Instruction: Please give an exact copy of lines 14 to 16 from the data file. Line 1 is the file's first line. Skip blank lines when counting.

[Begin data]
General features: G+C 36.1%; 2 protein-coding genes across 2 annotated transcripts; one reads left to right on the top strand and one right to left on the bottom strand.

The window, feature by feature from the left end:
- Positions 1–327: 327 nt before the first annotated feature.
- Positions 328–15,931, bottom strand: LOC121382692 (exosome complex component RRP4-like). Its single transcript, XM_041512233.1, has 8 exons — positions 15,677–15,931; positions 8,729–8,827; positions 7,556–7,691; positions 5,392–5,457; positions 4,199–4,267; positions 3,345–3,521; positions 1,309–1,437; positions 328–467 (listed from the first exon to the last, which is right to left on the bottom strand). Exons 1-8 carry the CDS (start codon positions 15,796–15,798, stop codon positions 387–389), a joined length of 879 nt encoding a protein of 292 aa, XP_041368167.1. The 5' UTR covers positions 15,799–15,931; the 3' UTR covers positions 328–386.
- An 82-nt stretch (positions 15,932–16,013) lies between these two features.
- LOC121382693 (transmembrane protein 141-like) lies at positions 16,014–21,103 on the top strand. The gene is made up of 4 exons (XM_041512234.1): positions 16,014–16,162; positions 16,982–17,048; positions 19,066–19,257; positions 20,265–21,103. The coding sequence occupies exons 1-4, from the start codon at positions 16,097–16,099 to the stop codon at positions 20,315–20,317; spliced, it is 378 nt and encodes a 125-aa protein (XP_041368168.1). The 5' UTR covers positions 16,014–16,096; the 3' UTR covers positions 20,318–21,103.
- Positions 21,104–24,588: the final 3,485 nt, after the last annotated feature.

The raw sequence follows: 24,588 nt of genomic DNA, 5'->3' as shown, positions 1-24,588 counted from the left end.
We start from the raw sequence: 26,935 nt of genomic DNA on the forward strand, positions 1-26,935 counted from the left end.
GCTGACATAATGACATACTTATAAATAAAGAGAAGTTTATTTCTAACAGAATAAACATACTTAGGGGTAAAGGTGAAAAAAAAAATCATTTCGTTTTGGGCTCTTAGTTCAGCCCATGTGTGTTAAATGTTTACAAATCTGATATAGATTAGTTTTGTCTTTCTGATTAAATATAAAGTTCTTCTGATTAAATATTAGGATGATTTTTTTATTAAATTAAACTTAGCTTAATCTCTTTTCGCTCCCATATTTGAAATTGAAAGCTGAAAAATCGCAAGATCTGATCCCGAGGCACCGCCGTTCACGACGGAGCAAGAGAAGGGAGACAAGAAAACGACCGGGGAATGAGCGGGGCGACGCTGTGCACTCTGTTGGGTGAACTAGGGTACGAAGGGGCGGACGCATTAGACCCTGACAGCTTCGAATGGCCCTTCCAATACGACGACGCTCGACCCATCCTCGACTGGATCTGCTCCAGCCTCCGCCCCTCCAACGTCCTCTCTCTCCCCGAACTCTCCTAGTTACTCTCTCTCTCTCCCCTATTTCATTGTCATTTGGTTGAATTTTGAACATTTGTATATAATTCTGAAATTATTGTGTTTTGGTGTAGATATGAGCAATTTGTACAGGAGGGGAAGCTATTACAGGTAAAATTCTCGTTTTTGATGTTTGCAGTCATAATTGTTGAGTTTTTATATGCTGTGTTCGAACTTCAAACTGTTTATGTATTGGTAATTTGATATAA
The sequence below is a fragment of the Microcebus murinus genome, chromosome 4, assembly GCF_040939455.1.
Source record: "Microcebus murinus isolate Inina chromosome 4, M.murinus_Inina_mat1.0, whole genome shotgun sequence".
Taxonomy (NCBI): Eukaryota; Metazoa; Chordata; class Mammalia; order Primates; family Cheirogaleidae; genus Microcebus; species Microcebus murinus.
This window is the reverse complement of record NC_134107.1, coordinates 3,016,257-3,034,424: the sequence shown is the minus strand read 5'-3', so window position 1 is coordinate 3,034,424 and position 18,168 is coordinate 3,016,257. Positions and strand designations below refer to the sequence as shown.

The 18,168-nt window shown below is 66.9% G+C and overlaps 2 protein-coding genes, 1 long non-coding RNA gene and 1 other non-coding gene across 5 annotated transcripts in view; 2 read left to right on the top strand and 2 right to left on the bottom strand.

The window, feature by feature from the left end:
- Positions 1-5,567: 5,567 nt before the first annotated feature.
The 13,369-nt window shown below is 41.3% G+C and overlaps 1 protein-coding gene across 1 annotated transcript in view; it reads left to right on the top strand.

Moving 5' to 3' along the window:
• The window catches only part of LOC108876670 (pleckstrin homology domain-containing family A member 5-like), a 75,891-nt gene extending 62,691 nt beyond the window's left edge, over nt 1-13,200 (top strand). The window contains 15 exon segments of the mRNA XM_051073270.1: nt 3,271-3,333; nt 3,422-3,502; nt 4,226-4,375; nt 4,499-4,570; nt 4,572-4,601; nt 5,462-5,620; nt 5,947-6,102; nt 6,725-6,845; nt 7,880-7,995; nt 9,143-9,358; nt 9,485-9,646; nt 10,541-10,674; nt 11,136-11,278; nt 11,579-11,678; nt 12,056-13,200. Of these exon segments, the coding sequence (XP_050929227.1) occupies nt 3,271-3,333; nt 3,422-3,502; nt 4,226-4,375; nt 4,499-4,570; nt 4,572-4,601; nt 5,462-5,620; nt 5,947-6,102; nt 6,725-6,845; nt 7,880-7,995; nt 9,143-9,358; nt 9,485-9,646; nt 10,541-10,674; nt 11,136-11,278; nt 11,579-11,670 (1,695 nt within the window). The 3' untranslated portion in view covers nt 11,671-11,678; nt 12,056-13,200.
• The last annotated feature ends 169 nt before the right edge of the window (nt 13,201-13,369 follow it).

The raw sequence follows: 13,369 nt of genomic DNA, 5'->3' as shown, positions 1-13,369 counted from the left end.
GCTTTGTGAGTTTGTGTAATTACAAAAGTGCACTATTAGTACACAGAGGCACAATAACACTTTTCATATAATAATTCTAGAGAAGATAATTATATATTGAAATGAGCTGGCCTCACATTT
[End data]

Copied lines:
This window is the reverse complement of record NC_134107.1, coordinates 3,016,257-3,034,424: the sequence shown is the minus strand read 5'-3', so window position 1 is coordinate 3,034,424 and position 18,168 is coordinate 3,016,257. Positions and strand designations below refer to the sequence as shown.

The 18,168-nt window shown below is 66.9% G+C and overlaps 2 protein-coding genes, 1 long non-coding RNA gene and 1 other non-coding gene across 5 annotated transcripts in view; 2 read left to right on the top strand and 2 right to left on the bottom strand.

The window, feature by feature from the left end: